• Fallon, Robert (PI)

Project: Research project

Project Details


Receptor-mediated endocytosis (RME) is a system for the transfer into the
cell of large molecules involved in cell nutrition, activation or
mitogenesis. Of the large number of receptor systems described, e.g. LDL
receptor, epidermal growth factor, insulin receptor, transferrin receptor,
none is understood in detail at the molecular level. This research
proposal investigates this area of cell biology using as a model system the
asialoglycoprotein receptor (ASGP-R) in a human hepatoma-derived cell
line. The ASGP-R is well suited to these studies as there are purified
ligands, anti-receptor antibodies, and purified receptor protein and
fragments thereof available in the sponsor's laboratory. In addition the
basic cell biology of the receptor protein has been well characterized by
the sponsor over the last four years. Specific aims of this proposal include the study of phosphorylation of the
ASGP receptor in intact cells and in isolated plasma membranes. The
precise molecular domains of phosphate additions and a characterization of
the kinase enzymes responsible for these reactions will be investigated in
an in vitro system. Altered states of receptor phosphorylation will be
investigated using biochemical agents that perturb cell function (ligand,
phorbol esters, calcium ionophores). Preliminary data have been
accumulated suggesting changes in receptor phosphorylation under these
conditions as well as simultaneous changes in receptor phosphorylation and
RME in these cells. These studies involve binding of radioactively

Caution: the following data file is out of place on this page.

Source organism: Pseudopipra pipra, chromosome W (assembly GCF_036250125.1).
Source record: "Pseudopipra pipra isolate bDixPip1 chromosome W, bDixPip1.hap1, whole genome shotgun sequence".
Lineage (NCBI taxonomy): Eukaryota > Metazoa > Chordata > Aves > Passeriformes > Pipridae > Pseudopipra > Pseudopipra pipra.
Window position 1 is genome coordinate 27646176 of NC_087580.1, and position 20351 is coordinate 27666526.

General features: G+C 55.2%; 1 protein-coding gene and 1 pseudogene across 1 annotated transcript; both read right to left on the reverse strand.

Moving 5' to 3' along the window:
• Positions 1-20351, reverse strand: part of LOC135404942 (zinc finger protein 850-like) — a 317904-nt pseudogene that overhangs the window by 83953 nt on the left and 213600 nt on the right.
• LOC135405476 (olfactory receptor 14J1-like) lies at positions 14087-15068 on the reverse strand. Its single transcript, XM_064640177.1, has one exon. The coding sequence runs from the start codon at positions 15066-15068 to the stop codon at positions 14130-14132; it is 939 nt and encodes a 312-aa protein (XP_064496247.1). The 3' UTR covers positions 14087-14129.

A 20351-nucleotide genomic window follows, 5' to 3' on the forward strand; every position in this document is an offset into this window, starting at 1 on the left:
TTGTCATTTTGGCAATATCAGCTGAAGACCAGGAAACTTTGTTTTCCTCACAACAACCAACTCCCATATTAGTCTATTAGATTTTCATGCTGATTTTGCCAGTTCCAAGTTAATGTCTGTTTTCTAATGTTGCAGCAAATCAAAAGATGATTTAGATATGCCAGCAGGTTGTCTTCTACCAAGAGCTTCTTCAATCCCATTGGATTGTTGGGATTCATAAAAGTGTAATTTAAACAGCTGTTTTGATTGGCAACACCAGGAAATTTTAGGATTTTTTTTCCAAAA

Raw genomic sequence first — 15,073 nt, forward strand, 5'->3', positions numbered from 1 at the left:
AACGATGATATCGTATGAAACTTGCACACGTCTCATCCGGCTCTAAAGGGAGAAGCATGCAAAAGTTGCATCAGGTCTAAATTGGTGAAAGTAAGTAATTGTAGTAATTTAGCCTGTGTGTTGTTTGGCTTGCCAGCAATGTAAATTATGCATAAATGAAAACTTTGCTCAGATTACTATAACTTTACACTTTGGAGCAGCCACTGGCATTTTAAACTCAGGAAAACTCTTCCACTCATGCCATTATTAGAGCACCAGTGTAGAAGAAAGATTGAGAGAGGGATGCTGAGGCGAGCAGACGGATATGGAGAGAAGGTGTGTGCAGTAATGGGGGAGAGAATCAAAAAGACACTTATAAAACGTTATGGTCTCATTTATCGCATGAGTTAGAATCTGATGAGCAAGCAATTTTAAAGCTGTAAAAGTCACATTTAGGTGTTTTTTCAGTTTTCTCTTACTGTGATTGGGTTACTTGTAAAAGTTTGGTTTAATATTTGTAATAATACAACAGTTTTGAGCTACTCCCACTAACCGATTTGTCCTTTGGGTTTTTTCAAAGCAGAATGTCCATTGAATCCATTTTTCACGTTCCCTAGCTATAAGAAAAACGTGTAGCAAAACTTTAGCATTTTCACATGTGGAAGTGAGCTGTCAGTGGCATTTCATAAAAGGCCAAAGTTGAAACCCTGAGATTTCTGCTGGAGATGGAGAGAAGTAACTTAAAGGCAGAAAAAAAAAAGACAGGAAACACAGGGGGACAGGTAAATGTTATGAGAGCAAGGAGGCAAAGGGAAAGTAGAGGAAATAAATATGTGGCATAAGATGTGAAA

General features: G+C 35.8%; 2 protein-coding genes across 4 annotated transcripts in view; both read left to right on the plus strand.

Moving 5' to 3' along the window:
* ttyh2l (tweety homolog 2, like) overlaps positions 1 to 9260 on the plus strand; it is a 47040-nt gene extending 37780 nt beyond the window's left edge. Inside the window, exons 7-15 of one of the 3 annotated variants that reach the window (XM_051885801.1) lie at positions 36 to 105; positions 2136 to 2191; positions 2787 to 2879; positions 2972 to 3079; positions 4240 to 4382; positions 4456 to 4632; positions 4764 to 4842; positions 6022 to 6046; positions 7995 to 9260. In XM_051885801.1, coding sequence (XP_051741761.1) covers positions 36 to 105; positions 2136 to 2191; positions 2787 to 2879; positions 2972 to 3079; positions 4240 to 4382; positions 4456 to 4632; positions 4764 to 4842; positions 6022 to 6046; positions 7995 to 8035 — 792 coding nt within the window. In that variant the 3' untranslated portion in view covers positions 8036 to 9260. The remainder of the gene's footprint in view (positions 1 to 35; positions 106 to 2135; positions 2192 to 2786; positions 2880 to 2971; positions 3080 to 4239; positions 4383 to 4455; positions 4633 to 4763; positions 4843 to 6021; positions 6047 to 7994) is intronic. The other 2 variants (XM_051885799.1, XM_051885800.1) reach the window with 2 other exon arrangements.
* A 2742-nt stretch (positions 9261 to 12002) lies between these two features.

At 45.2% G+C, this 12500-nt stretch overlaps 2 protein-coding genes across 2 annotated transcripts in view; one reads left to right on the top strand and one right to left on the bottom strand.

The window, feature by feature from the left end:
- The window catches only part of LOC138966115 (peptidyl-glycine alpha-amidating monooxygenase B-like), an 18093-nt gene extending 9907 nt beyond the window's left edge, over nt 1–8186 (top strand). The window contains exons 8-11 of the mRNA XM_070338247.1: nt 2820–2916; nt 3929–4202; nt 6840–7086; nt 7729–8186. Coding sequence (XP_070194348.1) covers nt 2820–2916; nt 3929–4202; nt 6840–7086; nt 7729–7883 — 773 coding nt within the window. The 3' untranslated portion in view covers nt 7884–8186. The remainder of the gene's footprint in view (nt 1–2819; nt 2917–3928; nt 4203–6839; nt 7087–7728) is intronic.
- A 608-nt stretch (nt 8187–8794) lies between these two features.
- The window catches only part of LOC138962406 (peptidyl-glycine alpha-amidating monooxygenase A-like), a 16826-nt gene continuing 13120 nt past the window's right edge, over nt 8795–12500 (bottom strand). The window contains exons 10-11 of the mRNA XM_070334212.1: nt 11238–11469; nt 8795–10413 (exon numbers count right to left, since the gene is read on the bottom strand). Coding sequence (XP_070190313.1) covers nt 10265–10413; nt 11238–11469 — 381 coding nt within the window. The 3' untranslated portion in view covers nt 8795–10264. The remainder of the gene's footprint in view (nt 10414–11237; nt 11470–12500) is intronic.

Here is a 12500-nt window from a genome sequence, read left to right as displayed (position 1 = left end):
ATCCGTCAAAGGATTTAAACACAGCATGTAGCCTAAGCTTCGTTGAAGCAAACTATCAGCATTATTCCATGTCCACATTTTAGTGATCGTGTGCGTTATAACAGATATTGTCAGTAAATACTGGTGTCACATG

labelled ligand, cell fractionation and immunological isolation of
internalized receptor, and colloidal gold immunocytoelectron microscopy. The goal of these studies is to equip the candidate with a broad range of
biochemical and morphological skills in cell biology, while investigating a
basic problem in receptor biology in a well-characterized model system.
This program will prepare the candidate for a subsequent application of
this information to the regulation of hematopoietic progenitors by growth
factor receptors. Techniques for the isolation and purification of these
cells are well developed within the candidate's division. This will
permit, when combined with the requisite biochemical tools, detailed
studies on a molecular level into the pathophysiology of bone marrow
failure syndromes, both congenital and acquired.
Effective start/end date7/1/8611/30/90


  • National Institutes of Health
  • National Institutes of Health
  • National Institutes of Health
  • National Institutes of Health
  • National Institutes of Health


  • Medicine(all)


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